Posted by prickly at 04:01AM, Monday, December 08th, 2003
A Cynic's Commentary on Technical Interviews
My aphorisms and assorted notes on the state of the IT industry in 2004
The job description of a software architect is not "determines the trendiest technologies du jour and finds a way to pound them into our product, regardless of suitability."
If you think the role of a software architect *is* simply to follow trends and implement the technology they endorse, at the very least make sure the trends you're following are the current ones, rather than what was hot in, say, 2000.
Just because I don't agree with you does not mean that I am automatically wrong, or that I don't understand the situation -- people who seek to eliminate opposing viewpoints and opinion are often called "fascists." In short, it doesn't make me a moron. Your inability to process or acknowledge the validity of alternative viewpoints might make one of you, though.
If I don't understand what you're asking, and request that you articulate the question in more detail, repeating it verbatim doesn't count as articulating.
If you are not able to articulate your questions in a more specific way than "what happens when you click a link," don't be surprised if there's a limit to the specificity with which I can respond.
If you mumble all your questions, don't be surprised if I have difficulty understanding what the hell you're talking about.
You (the interviewer) will lose points for refusing to make eye contact when you walk in the door. Furthermore, this will not give me a good initial impression of your company.
There's more to programming and engineering than just chaining together bits of other people's intellectual property. If no one produced any new software built on new ideas, there would be no progress. If you don't believe that, try living for a day using only words that existed before 1980, and tell me about how you logged onto the Amazon website on your laptop and ordered a new WiFi base station, then downloaded some DRM-protected sound files from the iTunes Music Store after blogging for a while.
I am not a religious programmer. I don't think there is One Right Answer for most design questions.
If I give you an example to illustrate my point, please don't think that the example is my One Right Answer for everything.
Using already-invented wheels doesn't mean that your system is instantly intuitable by anyone out there.
Just because I challenge the assumption that one tool is perfect for every task, that doesn't mean I insist on rolling my own solution for every problem.
You (the interviewer) will lose points for interviewing me for a different position than that for which I had a phone screen with your manager.
If I want more detail about the problem an application is solving before I will issue my final say-so on the "best" way to implement it, well, I guess maybe that does make me a bad boy. But better a bad boy than a religious zealot.
Basically, I'm tired of feeling like a heathen at the inquisition for going into interviews and positing the hypothesis that, just maybe, J2EE isn't an appropriate technology for every website under the sun. Why is the notion that architecture involves finding *appropriate* solutions to problems so heretical these days? Why are the people companies often send to interview candidates intellectual midgets who are unable to conceive that there are multiple ways to solve problems, that other people may have good ideas, even when those oppose your own, or that talking about other ideas can be enlightening and help you understand (or challenge) your own assumptions? Why has programming degenerated into fanaticism with two opposing sects who bomb their opponents and see no possibility of middle ground? (You're either For Java, which means J2EE webapps with Struts, or you're For Microsoft, which means .net. God forbid you're not so excited about b2b web applications in the first place -- finding http and html inappropriate tools for the problems most b2b webapps are trying to solve -- and find php a little more exciting for promoting your philosophy of what the web is for in the first place.) Why does no one believe that reasonable people can disagree, and find discussing their disagreements fascinating? Why, in short, does no one believe in discussion? It's like going in as Nietszche and having altar-boy acolyte after altar-boy acolyte tell you you're a moron for asking why knowledge is sinful, when they ask you how best to punish women for Eve's misdeeds in the garden. They just look at your like you're insane when you mention you think Voltaire may have had one or two good points. Meanwhile, none of them can actually articulate to you why they believe in God. The Jesuits at least were excited to debate the finer points of theology with all comers.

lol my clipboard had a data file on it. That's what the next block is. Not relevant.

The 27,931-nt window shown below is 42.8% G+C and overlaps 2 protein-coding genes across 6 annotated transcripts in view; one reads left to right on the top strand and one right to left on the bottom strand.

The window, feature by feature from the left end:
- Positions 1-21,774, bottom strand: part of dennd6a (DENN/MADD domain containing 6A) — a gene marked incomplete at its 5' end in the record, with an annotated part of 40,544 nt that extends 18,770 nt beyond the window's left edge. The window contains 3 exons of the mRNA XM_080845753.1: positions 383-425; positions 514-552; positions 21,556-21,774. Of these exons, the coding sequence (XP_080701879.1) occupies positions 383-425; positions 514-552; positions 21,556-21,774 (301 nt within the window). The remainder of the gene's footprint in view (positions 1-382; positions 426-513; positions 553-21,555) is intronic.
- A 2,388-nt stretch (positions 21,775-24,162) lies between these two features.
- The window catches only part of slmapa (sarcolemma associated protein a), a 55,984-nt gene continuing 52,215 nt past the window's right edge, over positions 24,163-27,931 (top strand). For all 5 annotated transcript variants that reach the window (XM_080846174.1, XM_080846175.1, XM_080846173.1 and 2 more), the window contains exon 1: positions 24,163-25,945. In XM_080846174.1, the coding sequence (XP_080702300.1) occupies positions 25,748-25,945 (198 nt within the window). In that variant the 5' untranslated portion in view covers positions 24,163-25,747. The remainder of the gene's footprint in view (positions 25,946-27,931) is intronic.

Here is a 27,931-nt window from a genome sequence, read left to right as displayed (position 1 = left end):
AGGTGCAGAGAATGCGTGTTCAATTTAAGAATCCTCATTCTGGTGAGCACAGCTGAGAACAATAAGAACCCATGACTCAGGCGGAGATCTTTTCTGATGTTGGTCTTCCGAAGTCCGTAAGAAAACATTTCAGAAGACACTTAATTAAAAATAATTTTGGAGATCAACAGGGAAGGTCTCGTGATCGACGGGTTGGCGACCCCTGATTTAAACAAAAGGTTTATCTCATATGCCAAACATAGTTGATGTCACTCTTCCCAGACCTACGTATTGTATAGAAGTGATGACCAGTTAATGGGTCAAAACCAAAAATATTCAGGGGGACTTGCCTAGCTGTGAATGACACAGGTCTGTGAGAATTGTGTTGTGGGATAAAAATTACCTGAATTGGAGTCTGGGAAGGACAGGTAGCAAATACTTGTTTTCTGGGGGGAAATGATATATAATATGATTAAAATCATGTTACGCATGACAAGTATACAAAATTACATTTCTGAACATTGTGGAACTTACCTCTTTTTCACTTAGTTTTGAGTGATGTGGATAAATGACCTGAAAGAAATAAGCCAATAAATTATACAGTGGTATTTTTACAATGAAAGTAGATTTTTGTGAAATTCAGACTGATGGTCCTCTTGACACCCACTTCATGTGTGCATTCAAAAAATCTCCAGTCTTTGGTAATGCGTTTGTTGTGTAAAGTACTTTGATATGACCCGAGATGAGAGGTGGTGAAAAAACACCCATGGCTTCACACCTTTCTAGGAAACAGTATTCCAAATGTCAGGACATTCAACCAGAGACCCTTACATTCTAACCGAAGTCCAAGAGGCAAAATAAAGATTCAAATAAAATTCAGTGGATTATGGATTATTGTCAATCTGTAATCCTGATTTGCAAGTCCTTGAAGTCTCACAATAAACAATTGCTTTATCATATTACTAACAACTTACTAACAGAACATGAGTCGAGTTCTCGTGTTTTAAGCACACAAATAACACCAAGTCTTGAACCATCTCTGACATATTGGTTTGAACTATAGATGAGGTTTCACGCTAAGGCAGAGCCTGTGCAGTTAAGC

Would I be more employable if I claimed that an MVC architecture using J2EE and Struts were ideal for all web applications, including blogs, photo sharing pages, directory listings, http front ends to ftp servers, etc.? Short answer: Yes. That, at least, makes me feel a little saner.
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